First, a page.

Dealing with Stress
Students often report that stress is one of the main impediments to their academic success at CU. There are different strategies for individuals to reduce stress. Some techniques may be more appealing than others. Play around with the following approaches to find ways that work for you
Community Health offers information and techniques about ways to handle stress as well as hands-on workshops where students can receive chair massages, aromatherapy, and other stress relieving techniques.
Individuals have different levels of tolerance or stress. Our resilience to stress can be impacted by factors such as our biology, cultural background, physical environment, and social environment. Effective public health approaches recognize the long-term impacts of chronic stress and address social inequities to diminish chronic stress and its effects. Some examples of policies and programs include:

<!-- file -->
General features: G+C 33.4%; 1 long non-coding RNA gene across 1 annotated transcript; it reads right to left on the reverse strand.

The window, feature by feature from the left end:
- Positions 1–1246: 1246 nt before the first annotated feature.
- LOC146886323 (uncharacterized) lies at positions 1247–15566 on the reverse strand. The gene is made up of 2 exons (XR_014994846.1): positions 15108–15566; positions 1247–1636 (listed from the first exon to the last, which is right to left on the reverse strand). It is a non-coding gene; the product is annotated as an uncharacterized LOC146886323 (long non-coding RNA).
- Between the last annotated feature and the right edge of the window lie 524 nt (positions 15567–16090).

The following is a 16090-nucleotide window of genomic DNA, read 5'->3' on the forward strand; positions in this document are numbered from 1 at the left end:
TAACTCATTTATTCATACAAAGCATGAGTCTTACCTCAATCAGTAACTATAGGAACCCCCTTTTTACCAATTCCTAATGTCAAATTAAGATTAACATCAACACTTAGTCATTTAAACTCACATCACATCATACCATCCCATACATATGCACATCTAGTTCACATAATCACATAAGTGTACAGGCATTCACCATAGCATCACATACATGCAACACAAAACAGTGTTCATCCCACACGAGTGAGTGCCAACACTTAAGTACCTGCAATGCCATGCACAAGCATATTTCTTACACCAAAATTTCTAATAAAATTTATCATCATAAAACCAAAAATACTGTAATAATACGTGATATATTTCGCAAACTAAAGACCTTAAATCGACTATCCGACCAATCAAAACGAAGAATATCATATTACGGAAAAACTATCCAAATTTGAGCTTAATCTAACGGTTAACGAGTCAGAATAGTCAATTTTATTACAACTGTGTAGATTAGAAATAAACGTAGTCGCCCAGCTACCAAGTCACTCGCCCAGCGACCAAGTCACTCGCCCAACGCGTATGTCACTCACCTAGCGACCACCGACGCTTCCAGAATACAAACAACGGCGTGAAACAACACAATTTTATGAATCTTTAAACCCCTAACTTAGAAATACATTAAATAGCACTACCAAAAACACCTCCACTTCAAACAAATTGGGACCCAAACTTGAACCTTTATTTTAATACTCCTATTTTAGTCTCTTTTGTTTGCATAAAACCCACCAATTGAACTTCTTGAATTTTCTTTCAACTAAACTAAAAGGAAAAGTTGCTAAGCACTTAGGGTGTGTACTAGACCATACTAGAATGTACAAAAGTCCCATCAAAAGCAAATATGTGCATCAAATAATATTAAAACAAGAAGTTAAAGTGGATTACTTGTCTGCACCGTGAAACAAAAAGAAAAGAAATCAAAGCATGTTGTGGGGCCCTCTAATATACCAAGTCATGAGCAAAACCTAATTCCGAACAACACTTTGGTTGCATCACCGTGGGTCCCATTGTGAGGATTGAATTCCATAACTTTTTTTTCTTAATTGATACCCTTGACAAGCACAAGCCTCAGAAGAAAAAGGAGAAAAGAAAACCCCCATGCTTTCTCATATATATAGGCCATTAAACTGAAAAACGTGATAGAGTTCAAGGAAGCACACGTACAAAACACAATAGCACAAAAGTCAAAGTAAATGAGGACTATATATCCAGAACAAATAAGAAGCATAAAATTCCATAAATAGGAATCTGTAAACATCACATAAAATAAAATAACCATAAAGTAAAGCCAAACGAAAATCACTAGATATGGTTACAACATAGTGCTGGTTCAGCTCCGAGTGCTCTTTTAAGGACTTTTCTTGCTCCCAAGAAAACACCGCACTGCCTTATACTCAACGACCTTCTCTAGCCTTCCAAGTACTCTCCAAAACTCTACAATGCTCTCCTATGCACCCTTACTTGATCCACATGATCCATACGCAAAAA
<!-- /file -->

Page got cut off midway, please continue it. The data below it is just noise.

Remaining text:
More and more research indicates that the environment we live in greatly affects our stress levels. In short bursts stress can motivate people and help them succeed. However, when stress is experienced over longer periods of time it can negatively impact health. Too much stress contributes to a weakened immune system and increased susceptibility to illness. Research shows that chronic stress has long-term health impacts including decreased cognitive function and chronic disease. People who have little control in their lives or who are marginalized members of society are at particular risk for chronic stress. Individual based approaches to help people reduce stress are very important. However, policy changes that address inequities and highlight resiliency factors are the most effective ways to minimize differential health outcomes due to stress.